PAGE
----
News-medical.net: Published on June 25, 2012 at 11:25 AM
Many patients with type 2 diabetes may be aspirin resistant. That means the standard aspirin dose may not protect them against blood clots that cause heart attacks andstrokes among diabetics, a new clinical study finds. The results will be presented Sunday at The Endocrine Society’s 94th Annual Meeting in Houston.
“This result adds to our understanding of the prevalence of this problem, which varies considerably among studies,” said lead author Subhashini Yaturu, M.D., section chief of the Endocrinology and Metabolism Department at Stratton VA Medical Center in Albany, NY. “The standard baby aspirin may not be adequate for subjects with diabetes for cardiovascular protection.”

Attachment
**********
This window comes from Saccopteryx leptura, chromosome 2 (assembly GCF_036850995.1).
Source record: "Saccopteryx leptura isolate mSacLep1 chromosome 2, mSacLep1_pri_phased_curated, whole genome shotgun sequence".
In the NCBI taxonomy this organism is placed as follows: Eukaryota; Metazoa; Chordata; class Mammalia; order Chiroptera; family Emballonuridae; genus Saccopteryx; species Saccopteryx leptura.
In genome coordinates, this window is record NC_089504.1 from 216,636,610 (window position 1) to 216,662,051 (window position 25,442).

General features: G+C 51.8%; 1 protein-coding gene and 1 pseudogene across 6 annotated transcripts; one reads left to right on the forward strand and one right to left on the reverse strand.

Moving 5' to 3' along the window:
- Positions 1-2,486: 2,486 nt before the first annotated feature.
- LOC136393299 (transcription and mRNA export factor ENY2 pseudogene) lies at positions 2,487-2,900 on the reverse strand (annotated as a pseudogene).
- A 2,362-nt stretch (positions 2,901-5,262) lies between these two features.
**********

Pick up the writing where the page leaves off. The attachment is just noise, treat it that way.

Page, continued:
Low doses of aspirin are recommended for the prevention of strokes and heart attacks. Aspirin is considered the usual treatment to prevent dangerous blood clots from forming. It is recommended for patients with diabetes and other high-risk medical conditions. In some cases, however, patients are resistant to aspirin’s anti-clotting effects. This resistance can be identified by measuring the level of a particular chemical called 11-dehydro-thromboxane beta-2, or 11DhTx2, which is formed during the clotting process. High urinary levels of this chemical indicate resistance to aspirin and its beneficial anti-clotting effects. Read more